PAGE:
Mushroom PâtéMade with two kinds of mushrooms, walnuts and sage, this pâté is rich, refined, easy to prepare and it’s vegan. It will be just the thing to serve on your holiday table that will make both vegetarians and carnivores happy. At around this time two years ago my husband and I were celebrating a return visit to one of our favorite islands, Corsica. We had been two times before but too many years had passed in between. I don’t remember now how the French island came to land at the top of our list of places to see but we’re glad we took that 40-minute ferry ride from the northern tip of Sardinia and set foot on Bonifacio, the medieval harbor town on the southern tip of Corsica, over 10 years ago. My husband, sick with the flu, drove us to Portio-Vecchio where we secured the first hotel room we could find so he could sleep for the next day and a half before continuing our Corsican adventure. Knocking the flu out of the way early on that first visit the rest of the trip was one memorable experience after another–as were the two visits after that. Corsica is French territory but has a culture distinctly different than what I’ve experienced on mainland France. Corsu, the Corsican language which is very similar to Italian, is still spoken by 35% of the island’s people today. Centuries of occupation by the Greeks, Carthaginians, Romans and Genoese along with invasions from the Vandals, Goths and Moors have all left their mark. Aside from the ritzy towns of Calvi and Porto-Vecchio, much of Corsica is rural, undeveloped, and–if you like getting lost in another culture, rustic villages, rocky cliffs, turquoise waters–it is also magical. You won’t find hundred-room hotels in Corse but with every turn on the island’s coastal roads you’ll declare each of the countless beaches you encounter the most beautiful one you’ve ever seen. Corsican cuisine is diverse and unique, too. An island with a largely mountainous terrain, Corsican cuisine is a mix of alpine, Mediterranean, Italian and French. Wild boar reigns supreme on most menus and the markets boast every flavor pâté and terrine you can imagine. My husband returns for Corsica’s beaches but for me, the pâté is a contender for the #1 slot. That first Corsican trip preceded the annual French Riviera trips that would become a tradition for us so really, it was in Corsica that I first set foot inside a French market…and seeing at least a dozen varieties of pâté in one place made my heart skip a beat. I couldn’t get enough. Infused with chestnuts, hazelnuts, figs, olives, oranges I had to try them all. But as much as I love liver dishes (hello foie gras and fried chicken liver), I have no interest in taking statins. Red meat and pork have always been exceptions rather than the rule in my home and recently I’ve cut back on chicken, too. And even though I occasionally share meat dishes here, most of the week we are vegetarians. This mushroom pâté came about out of my desire to create a vegan version of one of my favorite sandwiches, banh mi. An important component of classic Vietnamese banh mi is French pâté. As happy as I am that this recipe brings me one step closer to the vegan sandwich of my dreams this turned out to be much more than just a piece of something else. Mushroom pâté may be new in my kitchen but it’s been done by many others before me. I had no idea how special it could be. To be honest, this liver lover had low expectations of mushrooms being a decent substitute for the real thing but then I remembered the time I discovered shiitake bacon so I gave it a shot. I kept my recipe simple, using sage instead of the more traditional thyme since I have it growing in my garden. To bump up the flavor I added dried porcini mushrooms and some of the soaking liquid and cooked them with the fresh cremini mushrooms on low heat. Instead of cheese, I used nutritional yeast. I wanted to mimic the look of traditional pâté with a layer of fat on top so I topped one of my containers with butter–just skip this step to keep it vegan. For something that took just a half hour to cook I was surprised by how well this turned out. What’s more, I can see playing with this basic recipe and dressing it up with truffle oil or wine or some seasonal fruit next time. It’s definitely not just for banh mi–just like the Corsicans, this mushroom pâté has an identity all its own and I’m smitten once again. Update 2/22/19: My recipe for Vegetarian Banh Mi Recipe is here.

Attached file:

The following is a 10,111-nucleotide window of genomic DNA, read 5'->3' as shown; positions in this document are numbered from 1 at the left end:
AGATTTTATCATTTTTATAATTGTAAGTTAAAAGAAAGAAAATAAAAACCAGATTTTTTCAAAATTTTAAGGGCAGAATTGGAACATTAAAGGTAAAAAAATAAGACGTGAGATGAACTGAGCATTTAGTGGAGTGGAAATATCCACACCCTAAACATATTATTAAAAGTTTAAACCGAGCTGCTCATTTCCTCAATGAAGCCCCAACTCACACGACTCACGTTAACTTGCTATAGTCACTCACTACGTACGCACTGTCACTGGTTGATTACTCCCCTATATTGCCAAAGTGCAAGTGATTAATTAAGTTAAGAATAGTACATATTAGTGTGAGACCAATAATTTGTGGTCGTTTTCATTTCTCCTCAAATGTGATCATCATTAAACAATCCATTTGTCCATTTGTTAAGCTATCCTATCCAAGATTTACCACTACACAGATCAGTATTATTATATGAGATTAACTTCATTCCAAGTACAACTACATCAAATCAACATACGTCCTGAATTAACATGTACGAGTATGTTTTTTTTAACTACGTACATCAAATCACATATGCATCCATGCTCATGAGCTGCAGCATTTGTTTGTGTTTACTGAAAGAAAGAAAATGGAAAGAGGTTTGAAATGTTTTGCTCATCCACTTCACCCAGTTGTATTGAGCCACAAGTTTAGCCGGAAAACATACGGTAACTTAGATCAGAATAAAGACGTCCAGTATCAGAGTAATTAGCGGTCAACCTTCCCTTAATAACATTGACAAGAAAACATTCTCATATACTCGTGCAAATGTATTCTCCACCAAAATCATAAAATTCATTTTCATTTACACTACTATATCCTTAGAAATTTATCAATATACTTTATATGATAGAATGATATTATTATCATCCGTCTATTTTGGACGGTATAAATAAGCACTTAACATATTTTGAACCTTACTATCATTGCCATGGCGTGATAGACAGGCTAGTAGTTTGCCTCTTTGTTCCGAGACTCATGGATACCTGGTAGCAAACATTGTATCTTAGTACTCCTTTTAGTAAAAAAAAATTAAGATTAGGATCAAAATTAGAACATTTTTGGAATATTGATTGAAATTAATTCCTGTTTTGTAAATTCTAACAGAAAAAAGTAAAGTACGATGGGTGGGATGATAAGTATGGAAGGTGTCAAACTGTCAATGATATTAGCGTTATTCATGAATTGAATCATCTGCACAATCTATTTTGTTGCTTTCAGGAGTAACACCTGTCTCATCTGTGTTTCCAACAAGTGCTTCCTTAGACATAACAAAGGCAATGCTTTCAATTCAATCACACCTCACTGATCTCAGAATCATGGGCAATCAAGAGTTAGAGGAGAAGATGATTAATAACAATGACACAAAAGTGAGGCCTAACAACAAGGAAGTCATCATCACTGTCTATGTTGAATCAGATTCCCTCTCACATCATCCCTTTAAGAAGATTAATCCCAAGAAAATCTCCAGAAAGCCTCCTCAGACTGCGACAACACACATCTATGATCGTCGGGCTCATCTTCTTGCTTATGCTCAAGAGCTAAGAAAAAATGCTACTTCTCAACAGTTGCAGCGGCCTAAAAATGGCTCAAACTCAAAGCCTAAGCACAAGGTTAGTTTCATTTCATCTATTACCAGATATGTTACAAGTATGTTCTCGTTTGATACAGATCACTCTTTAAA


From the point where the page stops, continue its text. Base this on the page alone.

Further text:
- 4 tablespoons olive oil